8 Claims, 4 Drawing Figures PROCESSING START=TH|+TH2 RESET STOP=(TH| +TH2) 22 Y OUTPUT THRESHOLD DECISION DETEICTOR L0 ;|0
y x RESET 6 34 OVER THE PEAK m ,L
THRESHOLD l 2' 2 l' 2 DETECTOR 52 Q2 2 EE 1 3O H'RZ 40 24 SYSTEM FOR THE DETECTION AND VALIDATION OF SIGNAL PEAKS CROSS REFERENCE TO RELATED APPLICATIONS The basic circuit element, a threshold switch, employed in the present invention, as well as the following reference application, is described and claimed in application Ser. No. 679,965, now U. S. Pat. No.
3,546,482, Signal Peak Detection System, by Clifford J. Bader and Richard L. Fussell. A second copending application Ser. No. 68,177 for Sensitive Threshold and Over-the-Peak Signal Detection Systems, filed in the name of Richard L. Fussell, discloses related detector circuits and systems. Both of these applications are assigned to the same assignee as the present application.
BACKGROUND OF THE INVENTION The invention disclosed herein was made in the course of, or under a contract with, the Department of the Navy.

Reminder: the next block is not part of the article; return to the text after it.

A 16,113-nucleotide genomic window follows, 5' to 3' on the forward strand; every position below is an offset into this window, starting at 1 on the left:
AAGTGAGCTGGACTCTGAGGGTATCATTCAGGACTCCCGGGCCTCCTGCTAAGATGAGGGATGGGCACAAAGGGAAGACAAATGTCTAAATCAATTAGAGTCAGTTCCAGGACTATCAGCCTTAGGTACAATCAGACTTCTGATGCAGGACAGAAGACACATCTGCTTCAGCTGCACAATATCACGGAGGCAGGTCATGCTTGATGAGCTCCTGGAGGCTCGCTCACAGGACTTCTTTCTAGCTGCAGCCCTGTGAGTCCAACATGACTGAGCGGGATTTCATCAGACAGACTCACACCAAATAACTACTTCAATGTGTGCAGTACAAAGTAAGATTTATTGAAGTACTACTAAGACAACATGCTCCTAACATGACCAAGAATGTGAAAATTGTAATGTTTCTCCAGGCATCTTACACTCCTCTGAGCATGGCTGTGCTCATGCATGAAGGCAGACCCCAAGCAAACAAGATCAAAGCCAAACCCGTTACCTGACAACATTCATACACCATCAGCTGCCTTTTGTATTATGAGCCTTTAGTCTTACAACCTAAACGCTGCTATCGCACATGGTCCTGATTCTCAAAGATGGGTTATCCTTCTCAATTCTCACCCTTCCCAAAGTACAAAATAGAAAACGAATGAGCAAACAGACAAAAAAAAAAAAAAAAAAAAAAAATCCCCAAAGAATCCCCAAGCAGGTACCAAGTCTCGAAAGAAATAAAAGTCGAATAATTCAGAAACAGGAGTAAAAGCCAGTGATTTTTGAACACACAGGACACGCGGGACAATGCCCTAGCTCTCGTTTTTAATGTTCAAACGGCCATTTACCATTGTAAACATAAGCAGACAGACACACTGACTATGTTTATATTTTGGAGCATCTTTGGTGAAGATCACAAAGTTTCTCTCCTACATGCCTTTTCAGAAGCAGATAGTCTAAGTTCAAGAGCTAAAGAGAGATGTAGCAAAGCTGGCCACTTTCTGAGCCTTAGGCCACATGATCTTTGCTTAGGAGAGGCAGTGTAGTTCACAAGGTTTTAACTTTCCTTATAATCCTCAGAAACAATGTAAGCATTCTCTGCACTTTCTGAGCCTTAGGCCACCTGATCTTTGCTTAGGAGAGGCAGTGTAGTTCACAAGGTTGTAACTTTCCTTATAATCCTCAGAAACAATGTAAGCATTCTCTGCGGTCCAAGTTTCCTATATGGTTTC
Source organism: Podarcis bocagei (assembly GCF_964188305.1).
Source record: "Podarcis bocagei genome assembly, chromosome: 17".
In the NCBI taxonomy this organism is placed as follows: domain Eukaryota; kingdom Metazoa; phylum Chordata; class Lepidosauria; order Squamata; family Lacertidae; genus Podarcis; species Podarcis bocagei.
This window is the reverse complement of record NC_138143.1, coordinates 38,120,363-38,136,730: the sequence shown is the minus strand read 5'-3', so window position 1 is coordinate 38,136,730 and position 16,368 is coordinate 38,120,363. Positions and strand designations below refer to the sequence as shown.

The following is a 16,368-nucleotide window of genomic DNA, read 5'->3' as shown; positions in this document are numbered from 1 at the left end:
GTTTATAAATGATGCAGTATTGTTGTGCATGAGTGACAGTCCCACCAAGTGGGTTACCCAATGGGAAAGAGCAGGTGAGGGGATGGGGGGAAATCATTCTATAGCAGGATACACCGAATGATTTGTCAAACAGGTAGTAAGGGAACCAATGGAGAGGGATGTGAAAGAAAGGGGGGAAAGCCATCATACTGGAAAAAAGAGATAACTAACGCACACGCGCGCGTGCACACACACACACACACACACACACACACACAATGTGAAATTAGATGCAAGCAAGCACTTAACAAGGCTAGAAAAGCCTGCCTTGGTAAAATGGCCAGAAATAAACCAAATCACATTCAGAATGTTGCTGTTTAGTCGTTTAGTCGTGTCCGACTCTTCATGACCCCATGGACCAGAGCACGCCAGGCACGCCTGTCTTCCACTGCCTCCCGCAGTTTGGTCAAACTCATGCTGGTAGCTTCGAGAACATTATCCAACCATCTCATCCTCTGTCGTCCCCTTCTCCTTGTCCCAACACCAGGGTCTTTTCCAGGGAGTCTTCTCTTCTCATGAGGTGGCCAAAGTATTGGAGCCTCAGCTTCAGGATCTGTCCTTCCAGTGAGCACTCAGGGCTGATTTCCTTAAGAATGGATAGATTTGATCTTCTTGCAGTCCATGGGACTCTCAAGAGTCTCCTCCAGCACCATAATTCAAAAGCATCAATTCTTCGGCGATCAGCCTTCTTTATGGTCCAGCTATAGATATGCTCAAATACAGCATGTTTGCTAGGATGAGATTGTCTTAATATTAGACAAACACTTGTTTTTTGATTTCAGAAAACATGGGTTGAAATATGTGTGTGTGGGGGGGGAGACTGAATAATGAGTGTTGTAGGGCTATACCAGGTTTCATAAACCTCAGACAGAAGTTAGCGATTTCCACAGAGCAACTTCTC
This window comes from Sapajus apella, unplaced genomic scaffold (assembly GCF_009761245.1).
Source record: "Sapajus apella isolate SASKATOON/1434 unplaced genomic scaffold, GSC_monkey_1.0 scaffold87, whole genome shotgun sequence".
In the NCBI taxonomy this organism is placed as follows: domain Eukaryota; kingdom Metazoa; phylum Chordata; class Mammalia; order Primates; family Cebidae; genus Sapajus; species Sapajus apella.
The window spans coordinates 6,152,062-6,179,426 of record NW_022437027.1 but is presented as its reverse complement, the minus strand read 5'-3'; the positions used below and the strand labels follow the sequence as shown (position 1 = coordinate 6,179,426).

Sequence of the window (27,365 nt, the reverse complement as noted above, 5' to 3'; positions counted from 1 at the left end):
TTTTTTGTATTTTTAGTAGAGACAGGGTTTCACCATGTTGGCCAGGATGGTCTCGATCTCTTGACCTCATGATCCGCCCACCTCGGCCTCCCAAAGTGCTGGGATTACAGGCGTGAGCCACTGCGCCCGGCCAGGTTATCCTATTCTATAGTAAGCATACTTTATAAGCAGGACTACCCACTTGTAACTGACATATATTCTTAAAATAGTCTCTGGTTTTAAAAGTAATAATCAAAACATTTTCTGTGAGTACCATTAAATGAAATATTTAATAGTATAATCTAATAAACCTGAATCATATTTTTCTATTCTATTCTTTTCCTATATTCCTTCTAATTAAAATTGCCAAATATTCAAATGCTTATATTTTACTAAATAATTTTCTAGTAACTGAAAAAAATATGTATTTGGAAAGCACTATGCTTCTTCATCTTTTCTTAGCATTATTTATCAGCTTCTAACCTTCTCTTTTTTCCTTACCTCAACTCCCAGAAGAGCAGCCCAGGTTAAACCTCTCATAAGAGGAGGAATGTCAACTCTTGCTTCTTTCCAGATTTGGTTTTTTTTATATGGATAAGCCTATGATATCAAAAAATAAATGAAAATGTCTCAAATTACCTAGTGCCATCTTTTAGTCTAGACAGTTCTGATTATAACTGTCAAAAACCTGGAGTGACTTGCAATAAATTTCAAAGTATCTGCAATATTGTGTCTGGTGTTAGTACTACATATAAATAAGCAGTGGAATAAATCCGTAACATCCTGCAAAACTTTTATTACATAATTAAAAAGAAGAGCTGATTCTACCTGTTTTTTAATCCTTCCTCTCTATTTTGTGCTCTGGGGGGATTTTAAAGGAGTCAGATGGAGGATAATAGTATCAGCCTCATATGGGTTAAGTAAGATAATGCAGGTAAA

The signal peak detection system described and claimed in the reference Ser. No. 679,965 application, comprises a plurality of threshold switches which pro vide an output level transition when the absolute amplitude of the input signal information begins to decline after passing through a maximum value. Said second copending application mentions that while the system described in application Ser. No. 679,965 is suited for a variety of applications, it does not exhibit the capability of validating the input signal characteristics as a condition for generating an over-the-peak output indication.